I belabor this point because I want to make it exceedingly clear that The Revenant is a constant surprise. I only saw that first, spoiler-free trailer, so I knew exactly three things going in:
– Production was hell
– It was shot in natural light on the Alexa 65
– Leonardo DiCaprio sleeps in a dead animal carcass
Had I waited another day or two, I would have known that some people believe the film features an extended scene where DiCaprio is raped by a bear. That would have made for a weirder film than this one… but perhaps less than you’d think. Instead, we’re left with what is inarguably the most horrific animal attack ever put on screen. Five to eight minutes, a single take.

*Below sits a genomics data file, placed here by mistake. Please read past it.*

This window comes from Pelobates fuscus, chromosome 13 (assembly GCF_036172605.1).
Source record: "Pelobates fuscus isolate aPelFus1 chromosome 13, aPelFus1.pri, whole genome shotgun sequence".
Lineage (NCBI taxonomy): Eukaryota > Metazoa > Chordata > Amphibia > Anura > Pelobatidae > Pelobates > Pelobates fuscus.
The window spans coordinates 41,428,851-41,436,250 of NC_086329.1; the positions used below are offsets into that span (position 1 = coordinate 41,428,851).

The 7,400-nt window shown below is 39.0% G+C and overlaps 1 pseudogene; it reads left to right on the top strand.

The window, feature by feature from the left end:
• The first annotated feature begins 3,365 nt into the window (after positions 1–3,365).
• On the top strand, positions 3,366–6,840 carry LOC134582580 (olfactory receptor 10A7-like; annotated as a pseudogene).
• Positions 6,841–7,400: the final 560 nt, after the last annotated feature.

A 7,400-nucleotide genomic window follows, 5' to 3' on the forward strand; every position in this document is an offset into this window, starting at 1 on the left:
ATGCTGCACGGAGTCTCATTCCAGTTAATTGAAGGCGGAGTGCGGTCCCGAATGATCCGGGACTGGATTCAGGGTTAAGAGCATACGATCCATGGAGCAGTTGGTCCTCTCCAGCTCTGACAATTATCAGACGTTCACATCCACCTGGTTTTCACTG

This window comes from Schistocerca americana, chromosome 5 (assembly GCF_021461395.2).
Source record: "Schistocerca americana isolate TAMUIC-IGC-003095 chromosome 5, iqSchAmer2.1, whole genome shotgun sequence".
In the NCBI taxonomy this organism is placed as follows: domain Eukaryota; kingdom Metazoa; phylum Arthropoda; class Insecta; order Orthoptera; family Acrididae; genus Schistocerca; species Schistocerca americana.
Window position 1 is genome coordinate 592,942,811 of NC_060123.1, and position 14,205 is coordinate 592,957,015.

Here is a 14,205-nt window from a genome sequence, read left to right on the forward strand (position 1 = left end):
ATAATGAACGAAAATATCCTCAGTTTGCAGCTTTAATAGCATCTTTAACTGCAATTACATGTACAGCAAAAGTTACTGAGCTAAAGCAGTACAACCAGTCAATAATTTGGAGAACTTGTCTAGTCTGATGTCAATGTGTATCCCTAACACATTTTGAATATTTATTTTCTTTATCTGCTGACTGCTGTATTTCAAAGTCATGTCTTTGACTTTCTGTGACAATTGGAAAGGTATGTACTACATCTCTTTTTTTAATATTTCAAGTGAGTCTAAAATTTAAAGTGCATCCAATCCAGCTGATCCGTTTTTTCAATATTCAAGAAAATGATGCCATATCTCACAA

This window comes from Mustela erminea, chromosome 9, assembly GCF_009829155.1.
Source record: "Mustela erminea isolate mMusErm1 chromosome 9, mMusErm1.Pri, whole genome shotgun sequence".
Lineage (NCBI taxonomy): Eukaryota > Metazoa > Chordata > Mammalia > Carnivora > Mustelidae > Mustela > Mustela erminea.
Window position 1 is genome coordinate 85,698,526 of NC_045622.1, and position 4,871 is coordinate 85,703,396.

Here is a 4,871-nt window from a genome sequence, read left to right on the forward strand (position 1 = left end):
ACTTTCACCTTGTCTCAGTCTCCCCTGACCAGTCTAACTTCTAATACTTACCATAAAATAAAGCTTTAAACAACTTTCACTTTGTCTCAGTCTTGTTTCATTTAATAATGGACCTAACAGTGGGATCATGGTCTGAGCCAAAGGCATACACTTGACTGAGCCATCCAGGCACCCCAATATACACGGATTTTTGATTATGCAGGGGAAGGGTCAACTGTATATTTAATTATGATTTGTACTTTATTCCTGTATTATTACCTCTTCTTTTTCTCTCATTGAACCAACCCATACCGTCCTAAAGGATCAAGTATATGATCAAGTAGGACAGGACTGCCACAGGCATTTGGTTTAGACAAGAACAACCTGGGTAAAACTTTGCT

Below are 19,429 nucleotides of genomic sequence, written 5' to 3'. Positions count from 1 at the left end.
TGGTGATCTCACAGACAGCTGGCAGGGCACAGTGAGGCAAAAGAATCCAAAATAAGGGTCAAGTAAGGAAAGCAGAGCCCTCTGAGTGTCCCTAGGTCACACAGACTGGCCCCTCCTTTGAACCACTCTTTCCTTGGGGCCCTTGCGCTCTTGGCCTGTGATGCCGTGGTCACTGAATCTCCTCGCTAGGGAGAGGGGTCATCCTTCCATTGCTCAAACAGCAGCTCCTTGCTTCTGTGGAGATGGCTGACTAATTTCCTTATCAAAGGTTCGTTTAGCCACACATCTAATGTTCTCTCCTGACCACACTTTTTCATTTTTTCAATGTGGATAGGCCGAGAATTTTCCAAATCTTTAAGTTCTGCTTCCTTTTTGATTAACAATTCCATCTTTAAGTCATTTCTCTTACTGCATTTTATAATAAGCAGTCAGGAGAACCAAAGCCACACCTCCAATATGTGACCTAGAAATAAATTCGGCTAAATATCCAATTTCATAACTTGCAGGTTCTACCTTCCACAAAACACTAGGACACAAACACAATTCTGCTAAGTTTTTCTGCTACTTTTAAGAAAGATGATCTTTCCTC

Earlier this year, I saw a film called Backcountry. I never wrote about it, but I was interested in something that the press notes said, paraphrased to “We want Backcountry to do for hiking what Jaws did for swimming.” They wanted the bear attack to be so intense, visceral, and real that anyone who saw it would have nightmares about grizzly bears and be simply incapable of hiking again. The film failed in its quest; the scene was a mess of quick cuts and not-amazing effects. At the end of it, the mutilated corpse was rather unsettling, but the journey wasn’t so impressive.